Sex Trafficking: Super Bowl’s Underbelly Exposed
February 6, 2011 by Marina DelVecchio
The opinions expressed herein are those of the author, and not necessarily those of The New Agenda.
The 2011 Superbowl has arrived, and fans all around the United States are preparing to watch the game between the Green Bay Packers and the Pittsburgh Steelers in hopes that their favorite team will be victorious. And as they host their parties, high-five their friends, scoff down the chips and guzzle their beers in the secure and cloistered confines of their homes or neighborhood bars, they are removed from a harsh reality that comes hand-in-hand with the famed Super Bowl games: Sex trafficking of young girls as young as 12.
According to Ernie Allen, president of the National Center for Missing & Exploited Children, “each year, 100,000 to 300,000 American kids…are exploited in the sex trade,” and because the Super Bowl attracts thousands upon thousands of football fans, particularly men, sex traffickers target the city hosting the game to make money from the forced sexual labor of young girls. Since evidence has shown that there has been a rise in sex trafficking during previous Super Bowl events and the game this year will be hosted by the Dallas – Fort Worth area, which is near the Mexican border, law enforcement officials, along with anti-sex trafficking organizations, are preparing for the dark side of the Super Bowl to show its vile and ugly face by creating awareness. Even Texas Attorney General Greg Abbott concedes that “The Super Bowl is one of the biggest human trafficking events in the United States.”
The following video was created by Traffick911 with its “I’m Not Buying It” campaign, and they have organized a petition that everyone should sign aimed at the Super Bowl Host Committee in helping them end sex trafficking associated with the game as it attracts pimps, traffickers, and their many silent victims.
Mickey Goodman’s Atlanta article on the subject cites a 2010 Dallas Police report that reveals the following information relevant to how young girls are recruited and forced into the sex slave ring:”Typically, pimps recruit unwitting girls at shopping centres, mall events and on the internet. Once ensnared, shame, fear and psychological manipulation make it hard for them to break free. Clients hook up with girls via the internet, through hotels, massage parlours, strip clubs and escort services.”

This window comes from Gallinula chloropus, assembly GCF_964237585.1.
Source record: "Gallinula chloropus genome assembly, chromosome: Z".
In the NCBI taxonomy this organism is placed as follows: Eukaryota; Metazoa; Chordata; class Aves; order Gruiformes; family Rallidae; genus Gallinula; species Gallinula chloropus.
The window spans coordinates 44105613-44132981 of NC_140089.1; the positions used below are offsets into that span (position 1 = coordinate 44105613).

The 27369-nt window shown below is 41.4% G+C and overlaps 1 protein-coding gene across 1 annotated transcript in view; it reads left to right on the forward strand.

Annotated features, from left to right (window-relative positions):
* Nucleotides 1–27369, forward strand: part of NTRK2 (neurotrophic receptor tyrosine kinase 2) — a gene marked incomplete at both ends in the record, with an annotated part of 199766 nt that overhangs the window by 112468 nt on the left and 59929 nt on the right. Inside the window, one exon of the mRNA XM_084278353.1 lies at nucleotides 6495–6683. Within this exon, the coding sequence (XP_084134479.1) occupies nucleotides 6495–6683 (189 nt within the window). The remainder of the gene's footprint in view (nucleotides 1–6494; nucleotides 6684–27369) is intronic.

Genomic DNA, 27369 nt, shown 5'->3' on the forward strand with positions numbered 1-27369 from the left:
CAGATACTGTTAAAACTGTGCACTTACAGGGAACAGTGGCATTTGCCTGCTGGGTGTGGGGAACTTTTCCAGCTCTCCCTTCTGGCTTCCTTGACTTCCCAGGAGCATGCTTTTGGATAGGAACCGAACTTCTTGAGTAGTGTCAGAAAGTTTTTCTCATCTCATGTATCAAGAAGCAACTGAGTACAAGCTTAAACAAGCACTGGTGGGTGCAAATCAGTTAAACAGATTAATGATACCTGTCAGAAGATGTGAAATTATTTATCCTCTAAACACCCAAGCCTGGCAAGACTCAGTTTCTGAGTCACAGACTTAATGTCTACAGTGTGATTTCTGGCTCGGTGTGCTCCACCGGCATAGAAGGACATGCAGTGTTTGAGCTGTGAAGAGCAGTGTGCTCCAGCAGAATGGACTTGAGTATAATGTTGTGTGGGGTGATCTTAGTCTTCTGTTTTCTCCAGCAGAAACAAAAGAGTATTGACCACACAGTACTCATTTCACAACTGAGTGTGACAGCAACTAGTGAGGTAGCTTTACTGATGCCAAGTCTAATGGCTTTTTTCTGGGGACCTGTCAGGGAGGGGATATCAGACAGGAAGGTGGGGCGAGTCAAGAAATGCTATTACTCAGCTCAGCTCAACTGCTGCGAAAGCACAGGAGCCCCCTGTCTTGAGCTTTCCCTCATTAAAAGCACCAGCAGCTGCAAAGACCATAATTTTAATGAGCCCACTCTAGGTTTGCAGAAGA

According to the Polaris Project, organizations and volunteers opposed to sex trafficking have traveled this past week to Arlington Texas to create awareness and find means of contacting victims. They are talking to people who live in the community, shop owners, and even taxi cab drivers, since taxi cabs have been used in other Super Bowl hosting cities as mobile brothels, inspiring them to do their part in reporting sex rings and/or violence they witness in the neighboring areas as well as reaching out to the victims. They are going as far as implementing “creative tools to connect potential victims with resources. As part of the “Save Our Adolescents from Prostitution (S.O.A.P.)” project, TraffickFree will be offering bars of soap with the NHTRC hotline number to hotels in the area.”
So as much gaiety and machismo-like fun is supplied by annual Super Bowl events, know that these male-centered games and celebrations are used as a means of corrupting young and powerless young girls into the forced trade of selling their sex. Sex trafficking exists and runs rampant because there is a supply and demand for the sex of minors — and many perpetrators don’t care if the girl sold to them is drugged, lucid, forced, coerced, bruised, or underage. As Dallas Cowboys’ player and father of two girls, Jay Ratliff participates in Traffick911’s video campaign of “I’m Not Buying It,” addressing men who profit from selling sex and pay for sex: “Real men don’t buy children. They don’t buy sex.”
Let’s all do our part in addressing, exposing, and redressing the dark and corrupt underbelly of this beloved National pastime we call the Super Bowl.